I had ashamedly never heard of celebrated South Korean artist, Lee Bul, before. I had seen a captivating pamphlet with her beautifully crafted “Apparition”, an installation of twisted metal, crystal beads, polyurethane on PVC and mirrors and instantly knew I had to see it. There was something grimly compelling about it. It was nostalgic, a faint reminder of an unexplainable morbid childhood image I would always have when I was sick.
As I entered the exquisite Mori Art Museum in Roppongi, I was asked by the concierge if I wanted an audio explanation of her work. I politely declined. I had everything I needed- my almost invisible memo pad, a borrowed pencil, my repertoire of music and my thoughts.
Stepping into “Lee Bul: From Me, Belongs to You Only“ is like delving deeply into an emotional abyss with no protection whatsoever. Your eyes feel violated, your heart pains, your thoughts become tangential.
“Monster: Pink”, a collection of performance sculptures, is one of Lee’s earliest works and is grotesquely hypnotic. I stood silently rooted to the almost blinding white ground perturbed by this oddly shaped sculpture. Enveloped with utter confusion I circled around the fabric protrusions desperately trying to decode what she was trying to convey.
Feeling defeated, I stood almost stoically listening to Walk of the Earth‘s cover of Gotye‘s “Someone I used to know” and the line “Love is still an ache I remember. You can get addicted to a certain type of sadness” kept echoing, reverberating through every fiber of my being.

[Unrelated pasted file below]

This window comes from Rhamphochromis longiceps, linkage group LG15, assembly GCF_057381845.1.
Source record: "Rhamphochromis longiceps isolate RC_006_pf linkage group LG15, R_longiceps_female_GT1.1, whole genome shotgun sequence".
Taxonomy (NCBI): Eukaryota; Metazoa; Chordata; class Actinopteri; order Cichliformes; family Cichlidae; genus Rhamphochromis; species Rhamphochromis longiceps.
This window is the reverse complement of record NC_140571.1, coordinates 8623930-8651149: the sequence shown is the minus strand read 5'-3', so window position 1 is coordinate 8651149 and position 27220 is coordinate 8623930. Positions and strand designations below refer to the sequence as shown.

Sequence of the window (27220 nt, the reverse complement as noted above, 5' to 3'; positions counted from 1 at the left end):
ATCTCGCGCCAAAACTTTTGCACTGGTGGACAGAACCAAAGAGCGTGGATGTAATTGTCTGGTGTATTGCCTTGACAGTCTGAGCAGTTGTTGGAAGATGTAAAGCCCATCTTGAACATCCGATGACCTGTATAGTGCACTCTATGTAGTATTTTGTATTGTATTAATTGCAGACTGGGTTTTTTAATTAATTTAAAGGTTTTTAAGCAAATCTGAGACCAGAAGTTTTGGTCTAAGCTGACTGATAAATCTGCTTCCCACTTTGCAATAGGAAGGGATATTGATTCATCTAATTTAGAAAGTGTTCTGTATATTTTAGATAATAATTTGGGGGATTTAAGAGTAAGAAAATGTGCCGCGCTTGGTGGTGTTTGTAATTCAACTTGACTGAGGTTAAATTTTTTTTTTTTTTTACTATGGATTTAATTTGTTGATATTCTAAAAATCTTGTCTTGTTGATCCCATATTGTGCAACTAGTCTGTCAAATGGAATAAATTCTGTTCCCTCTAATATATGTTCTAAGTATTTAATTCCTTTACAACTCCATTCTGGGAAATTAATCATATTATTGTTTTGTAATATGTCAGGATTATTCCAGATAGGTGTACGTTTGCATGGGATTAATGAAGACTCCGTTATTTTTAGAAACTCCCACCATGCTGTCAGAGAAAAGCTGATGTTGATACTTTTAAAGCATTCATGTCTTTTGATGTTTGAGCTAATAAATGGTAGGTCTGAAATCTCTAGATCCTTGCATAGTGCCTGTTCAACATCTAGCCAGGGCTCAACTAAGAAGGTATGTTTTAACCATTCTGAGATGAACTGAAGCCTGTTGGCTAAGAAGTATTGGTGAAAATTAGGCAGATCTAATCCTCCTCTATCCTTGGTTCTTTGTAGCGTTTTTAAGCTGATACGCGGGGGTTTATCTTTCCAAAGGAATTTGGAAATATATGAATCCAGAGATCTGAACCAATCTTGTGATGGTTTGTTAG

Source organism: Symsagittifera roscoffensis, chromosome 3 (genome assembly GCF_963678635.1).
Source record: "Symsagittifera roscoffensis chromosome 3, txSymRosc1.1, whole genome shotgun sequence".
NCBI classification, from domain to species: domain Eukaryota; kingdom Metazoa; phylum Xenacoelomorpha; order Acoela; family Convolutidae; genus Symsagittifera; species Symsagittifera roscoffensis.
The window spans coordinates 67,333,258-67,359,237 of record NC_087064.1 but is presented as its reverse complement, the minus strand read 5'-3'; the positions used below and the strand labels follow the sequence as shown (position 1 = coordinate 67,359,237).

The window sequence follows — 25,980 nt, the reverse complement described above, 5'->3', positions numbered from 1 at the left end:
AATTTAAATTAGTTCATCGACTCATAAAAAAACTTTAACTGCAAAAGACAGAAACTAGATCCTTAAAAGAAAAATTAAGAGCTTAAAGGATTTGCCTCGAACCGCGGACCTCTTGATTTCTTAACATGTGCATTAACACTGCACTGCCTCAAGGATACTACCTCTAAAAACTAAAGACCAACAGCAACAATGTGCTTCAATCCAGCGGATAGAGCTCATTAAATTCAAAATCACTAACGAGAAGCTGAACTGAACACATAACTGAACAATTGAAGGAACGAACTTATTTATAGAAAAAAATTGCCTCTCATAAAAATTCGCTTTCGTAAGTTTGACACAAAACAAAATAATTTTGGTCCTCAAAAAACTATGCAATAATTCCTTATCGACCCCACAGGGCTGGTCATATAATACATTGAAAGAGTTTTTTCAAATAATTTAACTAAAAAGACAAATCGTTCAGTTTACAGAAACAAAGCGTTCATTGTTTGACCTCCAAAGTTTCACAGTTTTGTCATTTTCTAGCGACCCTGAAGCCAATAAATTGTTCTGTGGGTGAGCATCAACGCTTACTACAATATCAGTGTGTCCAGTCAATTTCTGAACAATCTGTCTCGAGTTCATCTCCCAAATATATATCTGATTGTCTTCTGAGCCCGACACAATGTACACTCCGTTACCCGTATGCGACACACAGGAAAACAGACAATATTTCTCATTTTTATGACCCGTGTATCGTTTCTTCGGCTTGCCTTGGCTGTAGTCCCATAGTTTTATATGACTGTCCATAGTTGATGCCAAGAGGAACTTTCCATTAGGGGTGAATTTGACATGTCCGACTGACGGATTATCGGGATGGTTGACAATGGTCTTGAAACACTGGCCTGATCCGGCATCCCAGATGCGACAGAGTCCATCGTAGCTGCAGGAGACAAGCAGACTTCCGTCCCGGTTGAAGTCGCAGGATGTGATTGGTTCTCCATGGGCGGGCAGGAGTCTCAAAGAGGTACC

There I had my answer.
As you meander your way through Lee Bul’s oeuvre one thing becomes incontrovertibly apparent, most of her work is intentionally left for individual interpretation. There is an imperceptible blur between reality and fantasy, leaving those who view it transfixed as if lost in another lonely dimension.
Her Live Forever II section features two wheel-less, spacecraft-like pod shaped karaoke booths in a disturbingly darkened room against a backdrop of a video projection showing dizzying views from a car speeding across a city at night. I removed my earphones, sat stationary on the bench and listened to Lee’s playlist. I was teleported into an unfamiliar universe where I was the only resident. I felt terribly lonely and I truly was.
Car Jung, a Swiss psychiatrist, had once written, “Loneliness does not come from being alone, but from being unable to communicate the things that seem important.” From Lee Bul’s futuristic inspired karaoke booth, I began understanding Lee more, from her was in fact me. She was speaking to me, communicating the feelings I had stifled, the feelings I was unable to admit to myself or articulate to anyone else. I was Lee and Lee was me.
Lee’s retrospective “From Me, Belongs to You Only” is a fascinating journey that is profoundly provocative, delicately alluring and sometimes disgustingly offensive that climaxes with the almost cathartic “The Secret Sharer”, a fragile dog shaped sculpture, made of glass, mirror and beads, that spews away its very essence.
As I peered out of the window from the fifty third floor, taking in the spectacular views of Tokyo and the seemingly never ending gloomy grey skies I gently opened my memo pad and read Lee’s words I had scribbled earlier:
“I actually think this is an inherent condition of utopia- to always give us the feeling that it’s getting closer. So human beings are always fated to be disappointed by those inevitable realization that it’s unreachable. Still we dream. I’m fascinated by those failures, as well as the dreams that the dreamers know could never materialize.”
She was right. Still I dream.
Jenson recommends: Visiting “Lee Bul: From Me, Belongs to You Only” in Roppongi, Tokyo. The exhibition ends May 27, 2012. =)